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Have a lot of iTerm2 windows open? They all look nearly indistinguishable? And when you go to the Window menu to select one, figuring out which one is impeded because they're all titled "Shell"? tabset can help.

tabset is designed to make life easier for those using iTerm2 on the Mac. It provides a CLI command that allows easy setting of iTerm2 tab/window titles, badges, and colors. If you have a lot of tabs/windows in operation simultaneously, tabset helps to visually distinguish them.

example tab


npm install -g iterm2-tab-set

(Depending on local security settings, you may need to use sudo npm ... to authorize global installation.) This will install the tabset command.


The easiest usage is just to run the command:


This will colorize the tab header, set the tab title, and set the tab badge based on the current working directory. If all you want are tabs to look a little different from each other, you're done.

For a little more precision, you can give a "tag" to use instead of the current working directory. Perhaps one related to the kind of work you're doing:

tabset html

Different tags will create different-looking tabs.

More Precise Usage

If you want more control of what tabset is setting, and how, read on.

tabset --color <colorspec>

where names or defines acolor, will set the tab header to that color. By default tabset knows all the CSS color names, and how to interpret CSS-style rgb() and hex (e.g. #663399) color definitions. You can add new color names if you like (see below).

If a color name is partially given (e.g. alice), the corresponding color will be guessed (e.g. aliceblue). If more than one named color shares that name fragment, the possible matches will be listed, and one of them will be chosen at random. Note that fragments that exactly match a color name (e.g. blue) will not trigger a search; if you want to search on all all possible blues, use a string like blu that isn't itself an actual color name.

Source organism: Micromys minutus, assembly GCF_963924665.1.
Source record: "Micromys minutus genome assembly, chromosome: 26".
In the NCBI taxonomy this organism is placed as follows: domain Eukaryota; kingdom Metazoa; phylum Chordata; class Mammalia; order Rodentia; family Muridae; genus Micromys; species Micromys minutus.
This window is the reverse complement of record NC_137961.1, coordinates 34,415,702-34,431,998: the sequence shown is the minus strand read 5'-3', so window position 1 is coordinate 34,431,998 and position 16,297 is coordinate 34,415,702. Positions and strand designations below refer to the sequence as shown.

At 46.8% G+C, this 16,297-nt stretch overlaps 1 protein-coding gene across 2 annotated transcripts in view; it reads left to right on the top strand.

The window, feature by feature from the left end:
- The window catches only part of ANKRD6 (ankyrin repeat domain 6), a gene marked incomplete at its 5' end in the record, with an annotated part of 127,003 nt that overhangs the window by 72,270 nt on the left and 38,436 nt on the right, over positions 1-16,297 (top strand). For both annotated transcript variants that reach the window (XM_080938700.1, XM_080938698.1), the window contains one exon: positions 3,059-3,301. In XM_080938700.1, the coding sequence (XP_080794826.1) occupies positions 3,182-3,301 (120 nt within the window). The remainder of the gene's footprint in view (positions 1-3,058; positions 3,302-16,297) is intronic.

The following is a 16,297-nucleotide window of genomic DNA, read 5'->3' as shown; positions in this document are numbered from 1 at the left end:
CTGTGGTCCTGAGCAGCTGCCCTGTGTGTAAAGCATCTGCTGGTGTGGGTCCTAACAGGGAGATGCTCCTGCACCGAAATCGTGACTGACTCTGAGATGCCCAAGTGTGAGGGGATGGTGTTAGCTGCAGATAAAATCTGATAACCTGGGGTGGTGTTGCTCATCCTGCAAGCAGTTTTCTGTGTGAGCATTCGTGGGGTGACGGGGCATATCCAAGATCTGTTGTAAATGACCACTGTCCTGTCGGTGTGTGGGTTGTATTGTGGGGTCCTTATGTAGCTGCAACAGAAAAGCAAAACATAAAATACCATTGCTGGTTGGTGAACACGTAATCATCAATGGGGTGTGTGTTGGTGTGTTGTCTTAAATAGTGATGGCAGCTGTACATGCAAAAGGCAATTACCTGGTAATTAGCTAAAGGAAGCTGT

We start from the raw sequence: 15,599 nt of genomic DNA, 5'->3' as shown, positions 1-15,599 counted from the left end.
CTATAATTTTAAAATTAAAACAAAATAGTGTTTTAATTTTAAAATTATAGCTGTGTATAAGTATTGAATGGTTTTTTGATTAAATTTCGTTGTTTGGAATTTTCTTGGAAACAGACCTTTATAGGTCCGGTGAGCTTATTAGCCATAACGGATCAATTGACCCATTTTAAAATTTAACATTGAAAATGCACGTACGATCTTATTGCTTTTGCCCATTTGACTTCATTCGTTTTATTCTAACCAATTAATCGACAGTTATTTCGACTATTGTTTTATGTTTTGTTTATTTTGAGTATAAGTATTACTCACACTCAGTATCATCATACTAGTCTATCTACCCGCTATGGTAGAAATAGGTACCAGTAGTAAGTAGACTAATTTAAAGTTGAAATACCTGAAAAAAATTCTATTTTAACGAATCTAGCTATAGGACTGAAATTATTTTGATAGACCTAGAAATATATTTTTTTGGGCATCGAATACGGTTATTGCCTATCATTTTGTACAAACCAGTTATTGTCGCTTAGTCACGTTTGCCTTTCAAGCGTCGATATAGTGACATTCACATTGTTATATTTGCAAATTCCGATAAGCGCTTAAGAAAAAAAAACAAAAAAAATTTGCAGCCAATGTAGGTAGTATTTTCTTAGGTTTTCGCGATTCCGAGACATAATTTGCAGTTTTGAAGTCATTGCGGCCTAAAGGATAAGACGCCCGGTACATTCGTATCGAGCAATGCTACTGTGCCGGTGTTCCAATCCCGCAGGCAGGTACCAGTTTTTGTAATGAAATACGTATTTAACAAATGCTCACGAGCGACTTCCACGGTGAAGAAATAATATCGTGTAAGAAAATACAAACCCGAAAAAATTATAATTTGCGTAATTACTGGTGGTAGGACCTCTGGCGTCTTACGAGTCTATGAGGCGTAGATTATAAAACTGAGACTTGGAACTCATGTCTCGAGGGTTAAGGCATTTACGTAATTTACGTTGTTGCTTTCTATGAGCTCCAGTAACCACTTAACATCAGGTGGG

You can see all of the color names with:

tabset --colors

Special color names also recognized include random (chooses a known named color at random) and RANDOM (chooses an RGB color completely at random, not just from the named color palette).

If you choose to define your color precisely with RGB (e.g. rgb(102,51,153)) or hex (e.g. #663399) color specs, note that quotes are probably needed to avoid Unix shell ugliness. That's especially true for rgb() colors, and true of hex specs if the optional but traditional # prefix is used.

If you want to visually pick a color rather than specify it textually:

tabset --pick

Will launch the Mac color picker and set the color based on its result.

example of pick

In many cases, you may not care exactly what color is chosen, just that like terminal tabs are similarly colored. In this case, you can use hashed color option.

tabset --hash <word>

will choose a color based on a hash of <word>. So if you want all your JavaScript coding tabs to have one color, tabset --hash js will do the trick. Other words such as css, html, and server can be used for other tabs and windows. Any string can be used. Case is significant. If you don't like the hashed selection, experiment with variations. You might hate --hash js, but find --hash js_, --hash JS or --hash javascript to be just right

Titles and Badges

Beyond being distinguished by header color, iTerm2 tabs can have titles and badges. Titles appear in either the tab bar or as the window title. Badges are a large-font watermark that appears behind the tab's normal content. (Badges require iTerm2 Version 3 or later.)